Many are obstinate with regard to the pathway once they have set upon it, many without regard to the goal.”

Friedrich Nietzsche

When I am creating art, when I am “in the zone” as some would say, I am not obstinate about the pathway or the goal.
I may have started out with a particular idea but it usually morphs or changes as I go.
I often allow my choice of materials to change the outcome.
I always give myself permission to change my mind, to change the end goal.

There are many, many ways to obtain similar outcomes or goals. It's a great idea to set aside time and materials to play – don't worry about the outcome – just pick a pathway and run down it.
If you see something else you like while on that path, just veer off of it!
Run down a different pathway!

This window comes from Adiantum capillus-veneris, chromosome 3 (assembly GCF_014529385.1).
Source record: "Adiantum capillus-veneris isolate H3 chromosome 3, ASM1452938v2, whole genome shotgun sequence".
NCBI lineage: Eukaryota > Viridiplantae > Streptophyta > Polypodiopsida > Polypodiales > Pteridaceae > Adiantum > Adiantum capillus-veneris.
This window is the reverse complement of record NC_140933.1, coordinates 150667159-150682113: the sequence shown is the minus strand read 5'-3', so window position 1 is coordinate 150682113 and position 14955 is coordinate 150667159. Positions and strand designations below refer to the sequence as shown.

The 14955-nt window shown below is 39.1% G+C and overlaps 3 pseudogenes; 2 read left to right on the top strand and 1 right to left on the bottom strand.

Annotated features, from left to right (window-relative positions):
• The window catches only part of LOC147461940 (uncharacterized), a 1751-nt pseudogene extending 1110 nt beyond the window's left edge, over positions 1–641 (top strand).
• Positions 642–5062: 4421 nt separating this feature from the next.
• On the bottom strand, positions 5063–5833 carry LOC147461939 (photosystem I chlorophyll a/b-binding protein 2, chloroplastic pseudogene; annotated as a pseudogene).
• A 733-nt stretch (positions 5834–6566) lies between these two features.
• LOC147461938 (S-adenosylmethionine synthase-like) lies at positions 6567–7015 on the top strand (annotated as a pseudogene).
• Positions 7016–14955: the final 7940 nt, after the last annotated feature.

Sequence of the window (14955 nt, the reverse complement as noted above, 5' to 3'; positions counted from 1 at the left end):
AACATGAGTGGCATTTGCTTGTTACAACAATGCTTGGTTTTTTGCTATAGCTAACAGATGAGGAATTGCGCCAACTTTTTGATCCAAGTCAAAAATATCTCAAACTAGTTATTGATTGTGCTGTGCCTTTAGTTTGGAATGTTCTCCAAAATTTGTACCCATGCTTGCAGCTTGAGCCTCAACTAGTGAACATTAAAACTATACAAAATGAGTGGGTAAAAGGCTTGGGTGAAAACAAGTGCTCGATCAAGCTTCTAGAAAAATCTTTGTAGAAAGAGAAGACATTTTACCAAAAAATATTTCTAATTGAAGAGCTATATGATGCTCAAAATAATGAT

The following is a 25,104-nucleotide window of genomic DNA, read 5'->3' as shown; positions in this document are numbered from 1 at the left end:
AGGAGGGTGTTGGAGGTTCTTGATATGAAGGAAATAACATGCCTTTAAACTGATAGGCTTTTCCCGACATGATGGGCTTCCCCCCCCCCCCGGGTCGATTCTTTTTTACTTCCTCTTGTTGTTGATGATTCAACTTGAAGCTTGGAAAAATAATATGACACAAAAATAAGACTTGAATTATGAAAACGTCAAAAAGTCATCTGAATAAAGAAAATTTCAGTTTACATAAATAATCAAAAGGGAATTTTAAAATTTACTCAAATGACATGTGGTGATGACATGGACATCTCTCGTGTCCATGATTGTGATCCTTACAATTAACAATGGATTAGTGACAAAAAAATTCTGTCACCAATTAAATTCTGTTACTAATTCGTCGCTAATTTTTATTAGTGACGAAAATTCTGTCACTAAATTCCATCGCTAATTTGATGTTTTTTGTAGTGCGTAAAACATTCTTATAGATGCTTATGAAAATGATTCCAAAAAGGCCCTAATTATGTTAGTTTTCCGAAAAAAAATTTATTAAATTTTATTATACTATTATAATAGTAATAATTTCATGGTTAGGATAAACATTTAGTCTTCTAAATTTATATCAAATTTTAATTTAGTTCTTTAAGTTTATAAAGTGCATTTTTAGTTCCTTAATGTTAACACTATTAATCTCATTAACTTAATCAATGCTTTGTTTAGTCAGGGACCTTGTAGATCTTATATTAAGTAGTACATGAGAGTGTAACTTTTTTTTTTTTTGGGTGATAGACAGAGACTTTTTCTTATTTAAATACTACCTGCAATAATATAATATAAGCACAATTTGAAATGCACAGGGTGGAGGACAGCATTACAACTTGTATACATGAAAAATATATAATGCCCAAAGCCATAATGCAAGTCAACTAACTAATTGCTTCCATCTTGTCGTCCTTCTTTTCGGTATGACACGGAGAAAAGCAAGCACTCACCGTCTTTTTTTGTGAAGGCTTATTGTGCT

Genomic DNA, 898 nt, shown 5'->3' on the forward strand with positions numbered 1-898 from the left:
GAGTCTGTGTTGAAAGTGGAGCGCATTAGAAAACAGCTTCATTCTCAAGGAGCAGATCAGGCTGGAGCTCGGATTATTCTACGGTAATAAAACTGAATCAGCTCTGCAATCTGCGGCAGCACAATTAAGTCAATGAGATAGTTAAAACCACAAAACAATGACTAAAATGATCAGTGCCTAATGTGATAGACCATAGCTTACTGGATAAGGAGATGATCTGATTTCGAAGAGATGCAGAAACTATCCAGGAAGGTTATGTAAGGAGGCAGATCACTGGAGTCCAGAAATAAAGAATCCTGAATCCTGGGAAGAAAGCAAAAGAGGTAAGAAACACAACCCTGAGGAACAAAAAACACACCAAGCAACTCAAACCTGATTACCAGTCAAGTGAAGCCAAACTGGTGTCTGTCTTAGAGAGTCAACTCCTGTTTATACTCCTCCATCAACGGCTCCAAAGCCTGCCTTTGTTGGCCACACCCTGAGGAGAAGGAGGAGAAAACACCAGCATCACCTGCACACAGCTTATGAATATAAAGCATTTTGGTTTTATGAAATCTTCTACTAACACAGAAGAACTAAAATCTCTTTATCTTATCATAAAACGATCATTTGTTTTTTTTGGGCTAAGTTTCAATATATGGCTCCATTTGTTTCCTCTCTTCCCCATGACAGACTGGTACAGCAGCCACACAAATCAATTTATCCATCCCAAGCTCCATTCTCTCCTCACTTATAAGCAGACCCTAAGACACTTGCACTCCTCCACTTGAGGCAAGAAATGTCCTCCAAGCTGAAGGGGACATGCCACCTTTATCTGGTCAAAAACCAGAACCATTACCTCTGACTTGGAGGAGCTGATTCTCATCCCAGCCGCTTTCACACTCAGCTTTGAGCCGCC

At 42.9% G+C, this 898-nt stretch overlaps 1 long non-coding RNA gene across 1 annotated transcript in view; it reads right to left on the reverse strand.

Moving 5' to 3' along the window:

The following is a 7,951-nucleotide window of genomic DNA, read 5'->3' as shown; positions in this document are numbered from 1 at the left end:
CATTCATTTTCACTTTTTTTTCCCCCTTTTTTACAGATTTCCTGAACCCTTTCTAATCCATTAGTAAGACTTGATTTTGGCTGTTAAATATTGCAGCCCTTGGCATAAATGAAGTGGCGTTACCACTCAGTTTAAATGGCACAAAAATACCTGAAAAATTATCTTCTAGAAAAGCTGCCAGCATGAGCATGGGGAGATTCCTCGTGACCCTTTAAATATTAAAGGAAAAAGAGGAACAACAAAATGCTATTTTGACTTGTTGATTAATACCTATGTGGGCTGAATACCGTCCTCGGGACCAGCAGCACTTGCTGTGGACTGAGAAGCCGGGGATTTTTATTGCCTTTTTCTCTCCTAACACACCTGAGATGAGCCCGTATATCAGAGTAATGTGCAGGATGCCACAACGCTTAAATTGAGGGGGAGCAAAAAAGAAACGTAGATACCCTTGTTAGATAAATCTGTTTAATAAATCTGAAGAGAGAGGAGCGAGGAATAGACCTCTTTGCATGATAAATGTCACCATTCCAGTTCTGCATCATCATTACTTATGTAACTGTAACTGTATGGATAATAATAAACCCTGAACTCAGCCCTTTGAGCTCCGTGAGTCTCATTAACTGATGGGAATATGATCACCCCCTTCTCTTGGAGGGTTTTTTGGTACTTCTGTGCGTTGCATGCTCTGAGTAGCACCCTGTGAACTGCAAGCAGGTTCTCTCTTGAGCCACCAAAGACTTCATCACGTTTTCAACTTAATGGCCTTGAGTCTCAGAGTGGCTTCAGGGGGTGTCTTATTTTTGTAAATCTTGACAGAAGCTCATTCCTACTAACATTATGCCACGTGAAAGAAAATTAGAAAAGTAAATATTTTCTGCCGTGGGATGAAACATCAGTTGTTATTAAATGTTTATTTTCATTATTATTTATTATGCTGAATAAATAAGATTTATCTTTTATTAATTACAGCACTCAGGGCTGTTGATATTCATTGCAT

The important thing is that you are enjoying the pathway that you take. Or that you're beginning to enjoy it.

Here are a couple of scans of the different pages that I was experimenting with.

This one is a collage background using acrylic paint washes, tissue paper, paper napkins, watercolor paint, and Neocolor 3 crayons.
I stitched a poppy seed-head design over a netting fabric to create a light shadow as well as to create the stitched image on the opposite side.

Here's a scan of the opposite side of the stitched poppy. I've added tiny bits of color by using the page to press against pages with wet paint - effectively removing the areas with too much paint and beginning the layering process on this background as well.

The last one is a compilation of things...
several different pathways, if you will.
The bottom layer consists of a light tan/brown acrylic wash. I stamped a couple of images, used masks on a couple, Shiva paint sticks on stencils, thermofax screens with watered down acrylic paint and made marks with a variety of sticks and different items.
You can't tell on this scan but it has amazing texture and little bits of color peeking through.

I'll keep working on the theme...slowing pecking away at that rock wall that is trying to hold my creative energy captive.